Nau mai, haere mai, welcome to EyeContact. You are invited to respond to reviews and contribute to discussion by registering to participate.

JH

Double Vision, Double Vision

AA
View Discussion

Probably these works are best in a home where their ambiguity is most pronounced. At Starkwhite they are clearly ‘art' and highly aesthetic. No one is likely to go looking for the missing remote control in the gallery space. In a house surrounded by other domestic accoutrements on the other hand, the box forms - not the wall components - would throw you. They are harder perhaps to worship as surrogate status symbols, and obviously mischievous.

Auckland

 

Matt Henry

Doppelgänger

 

16 April - 14 May 2009

 

This exhibition by New Plymouth artist Matt Henry teases out the confusing similarities between minimalist sculpture and elegant sound systems, or monochromatic minimalist painting (under glass) and flat plasma screens. These ambiguous geometric forms are presented in the two upstairs rooms that overlook K’ Rd, approximately mirroring of each other in their placement within the adjacent spaces.

These pristine box-or-slablike sculptures on the floor have a remarkable finish. They look sharply crisp, each edge or plane of their form looking almost hallucinatory in their hyper-reality. More perfect than perfect in their formality.

The leadless ‘sound systems’ are accompanied by a painting/sculpture hybrid where painted, glass covered canvas panels are float-mounted and framed. In one room the panel is a fluro lime green that has associations with outdoor TV sport broadcasts. In the other, the colouration of that panel is a very dark grey. You could confuse it with black caught in a raking light.

While they look vaguely like plasma screens, they are really thick and clunky in comparison. Closer to paintings that ridicule the presentational formats of ‘sensitive’ painting by being deliberately gross in their proportion and frame colour, they become bizarre fetish objects, items devoid of function that look store bought and not obviously ‘art’. They look impressively expensive.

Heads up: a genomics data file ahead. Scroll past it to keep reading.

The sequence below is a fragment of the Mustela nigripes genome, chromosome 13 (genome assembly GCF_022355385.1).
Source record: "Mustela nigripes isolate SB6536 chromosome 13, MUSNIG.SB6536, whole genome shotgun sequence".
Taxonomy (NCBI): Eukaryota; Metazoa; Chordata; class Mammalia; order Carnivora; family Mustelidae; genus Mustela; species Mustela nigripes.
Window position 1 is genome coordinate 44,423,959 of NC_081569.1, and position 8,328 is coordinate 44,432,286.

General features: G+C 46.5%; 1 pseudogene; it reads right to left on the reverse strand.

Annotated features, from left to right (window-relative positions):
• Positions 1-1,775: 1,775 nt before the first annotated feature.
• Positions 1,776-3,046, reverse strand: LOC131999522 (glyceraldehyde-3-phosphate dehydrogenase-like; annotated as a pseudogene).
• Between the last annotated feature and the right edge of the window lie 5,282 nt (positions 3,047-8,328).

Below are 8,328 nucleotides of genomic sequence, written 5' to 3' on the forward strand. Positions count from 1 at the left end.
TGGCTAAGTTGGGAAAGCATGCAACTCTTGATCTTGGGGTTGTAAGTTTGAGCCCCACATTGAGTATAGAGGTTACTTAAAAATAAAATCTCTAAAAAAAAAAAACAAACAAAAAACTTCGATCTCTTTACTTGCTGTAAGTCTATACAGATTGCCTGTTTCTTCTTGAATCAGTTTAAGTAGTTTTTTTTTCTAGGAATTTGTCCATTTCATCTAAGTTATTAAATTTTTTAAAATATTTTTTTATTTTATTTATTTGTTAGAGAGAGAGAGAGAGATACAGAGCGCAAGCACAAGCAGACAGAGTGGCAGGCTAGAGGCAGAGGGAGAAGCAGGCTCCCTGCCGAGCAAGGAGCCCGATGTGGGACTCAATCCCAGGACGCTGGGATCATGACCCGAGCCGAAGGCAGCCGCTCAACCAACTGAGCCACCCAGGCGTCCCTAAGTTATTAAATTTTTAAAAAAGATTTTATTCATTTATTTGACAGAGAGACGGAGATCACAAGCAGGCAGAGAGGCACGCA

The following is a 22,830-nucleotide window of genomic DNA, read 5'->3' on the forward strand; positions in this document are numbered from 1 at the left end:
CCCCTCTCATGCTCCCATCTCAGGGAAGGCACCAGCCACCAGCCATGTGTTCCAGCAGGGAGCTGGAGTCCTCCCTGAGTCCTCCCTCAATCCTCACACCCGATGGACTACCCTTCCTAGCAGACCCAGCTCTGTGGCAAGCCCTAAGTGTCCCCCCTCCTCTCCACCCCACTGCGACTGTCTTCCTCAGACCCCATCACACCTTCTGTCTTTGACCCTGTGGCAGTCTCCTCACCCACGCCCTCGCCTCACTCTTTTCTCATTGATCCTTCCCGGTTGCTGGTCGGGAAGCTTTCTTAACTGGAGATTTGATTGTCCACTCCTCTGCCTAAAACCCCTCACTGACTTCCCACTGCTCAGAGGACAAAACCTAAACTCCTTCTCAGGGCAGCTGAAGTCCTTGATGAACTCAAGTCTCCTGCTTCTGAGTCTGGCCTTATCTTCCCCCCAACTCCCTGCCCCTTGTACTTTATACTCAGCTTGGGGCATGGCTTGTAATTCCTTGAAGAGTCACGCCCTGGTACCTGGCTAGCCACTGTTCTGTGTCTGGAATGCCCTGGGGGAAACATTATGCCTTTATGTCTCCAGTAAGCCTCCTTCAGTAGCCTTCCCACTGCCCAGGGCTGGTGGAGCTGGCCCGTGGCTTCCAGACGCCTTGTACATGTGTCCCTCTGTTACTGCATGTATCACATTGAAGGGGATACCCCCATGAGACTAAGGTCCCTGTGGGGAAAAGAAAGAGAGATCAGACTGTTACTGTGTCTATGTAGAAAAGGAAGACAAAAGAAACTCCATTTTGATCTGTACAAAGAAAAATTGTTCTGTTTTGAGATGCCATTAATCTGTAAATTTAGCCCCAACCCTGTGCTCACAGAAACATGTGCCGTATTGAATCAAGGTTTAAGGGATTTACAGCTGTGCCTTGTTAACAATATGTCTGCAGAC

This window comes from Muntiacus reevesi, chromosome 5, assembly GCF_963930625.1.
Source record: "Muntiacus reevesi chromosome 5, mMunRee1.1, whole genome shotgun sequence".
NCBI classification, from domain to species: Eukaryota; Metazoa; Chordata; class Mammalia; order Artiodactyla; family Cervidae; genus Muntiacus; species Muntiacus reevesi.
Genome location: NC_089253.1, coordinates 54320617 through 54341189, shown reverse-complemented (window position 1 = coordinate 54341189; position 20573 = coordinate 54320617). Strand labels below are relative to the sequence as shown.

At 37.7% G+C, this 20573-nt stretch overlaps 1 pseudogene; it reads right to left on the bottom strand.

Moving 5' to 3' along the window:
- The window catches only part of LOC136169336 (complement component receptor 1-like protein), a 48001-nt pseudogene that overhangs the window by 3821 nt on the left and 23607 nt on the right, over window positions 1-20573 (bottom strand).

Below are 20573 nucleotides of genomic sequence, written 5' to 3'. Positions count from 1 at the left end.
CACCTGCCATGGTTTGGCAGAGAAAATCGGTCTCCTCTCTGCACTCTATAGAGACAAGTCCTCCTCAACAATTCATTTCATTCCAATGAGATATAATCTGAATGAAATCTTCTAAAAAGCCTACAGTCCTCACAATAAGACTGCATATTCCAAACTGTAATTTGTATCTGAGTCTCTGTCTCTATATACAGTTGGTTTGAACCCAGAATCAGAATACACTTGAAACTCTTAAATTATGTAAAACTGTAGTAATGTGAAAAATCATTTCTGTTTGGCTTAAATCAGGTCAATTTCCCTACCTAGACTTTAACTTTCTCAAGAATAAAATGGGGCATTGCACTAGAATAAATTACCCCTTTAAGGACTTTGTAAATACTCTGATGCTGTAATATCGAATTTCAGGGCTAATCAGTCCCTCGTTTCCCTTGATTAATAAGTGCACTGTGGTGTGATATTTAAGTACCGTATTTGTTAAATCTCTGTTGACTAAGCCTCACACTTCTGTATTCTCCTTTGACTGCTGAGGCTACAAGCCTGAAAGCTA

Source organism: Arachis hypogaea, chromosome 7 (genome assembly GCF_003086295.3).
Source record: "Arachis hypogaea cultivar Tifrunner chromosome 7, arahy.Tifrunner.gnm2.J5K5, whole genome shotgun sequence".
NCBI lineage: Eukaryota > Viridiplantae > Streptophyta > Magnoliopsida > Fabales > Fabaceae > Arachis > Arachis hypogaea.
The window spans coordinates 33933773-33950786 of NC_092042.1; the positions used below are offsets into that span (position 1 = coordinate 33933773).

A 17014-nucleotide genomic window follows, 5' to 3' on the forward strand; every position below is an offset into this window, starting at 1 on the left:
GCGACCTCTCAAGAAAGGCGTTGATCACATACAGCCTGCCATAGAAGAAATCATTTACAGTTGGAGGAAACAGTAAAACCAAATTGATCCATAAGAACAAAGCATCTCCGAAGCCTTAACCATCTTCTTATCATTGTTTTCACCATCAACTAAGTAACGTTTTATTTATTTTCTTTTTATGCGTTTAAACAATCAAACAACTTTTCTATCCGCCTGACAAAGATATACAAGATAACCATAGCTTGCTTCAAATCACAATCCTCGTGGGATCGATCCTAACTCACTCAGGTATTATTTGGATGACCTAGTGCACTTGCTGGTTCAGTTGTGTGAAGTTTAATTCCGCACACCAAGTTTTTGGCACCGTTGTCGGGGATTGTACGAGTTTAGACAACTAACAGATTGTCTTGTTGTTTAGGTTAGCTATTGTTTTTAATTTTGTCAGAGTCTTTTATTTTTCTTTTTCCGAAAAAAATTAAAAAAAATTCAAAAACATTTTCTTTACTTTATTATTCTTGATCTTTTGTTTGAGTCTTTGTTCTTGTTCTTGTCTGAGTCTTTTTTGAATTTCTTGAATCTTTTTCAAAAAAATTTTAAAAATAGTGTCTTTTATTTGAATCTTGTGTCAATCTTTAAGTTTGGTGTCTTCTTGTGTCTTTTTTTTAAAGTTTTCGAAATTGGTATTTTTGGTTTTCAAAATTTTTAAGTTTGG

Probably these works are best in a home where their ambiguity is most pronounced. At Starkwhite they are clearly ‘art’ and highly aesthetic. No one is likely to go looking for the missing remote control in the gallery space. In a house surrounded by other domestic accoutrements on the other hand, the box forms - not the wall components - would throw you. They are harder perhaps to worship as surrogate status symbols, and obviously mischievous.

- John Hurrell

Print | Facebook | Twitter | Email

 

Recent Posts by John Hurrell

JH

The Latest ‘White Fungus’

Taipei

White Fungus #16

 

Edited by Ron Hanson
Art directed by Mark Hanson

Published in Taipei, Jan 2019

JH

A Digression is Not a Distraction

SPLIT / FOUNTAIN

Auckland

 

distracted-reader
Time to Think Like a Mountain



Issue #3, Split / Fountain 2018

JH

Sydney-based Art Journal

diˈvan: A Journal of Accounts (Art / Culture / Theory)

Issue #4

Edited by Alan Cruickshank


Published by diˈvan and University of NSW Art and Design, July 2018

JH

The Eighth ‘Reading Room’

AUCKLAND ART GALLERY TOI O TAMAKI

Reading Room: A Journal of Art and Culture

 

Issue #8: Politics in Denial

 

Edited by Christina Barton, Natasha Conland, Wystan Curnow

 

Auckland Art Gallery Toi o Tamaki, 2018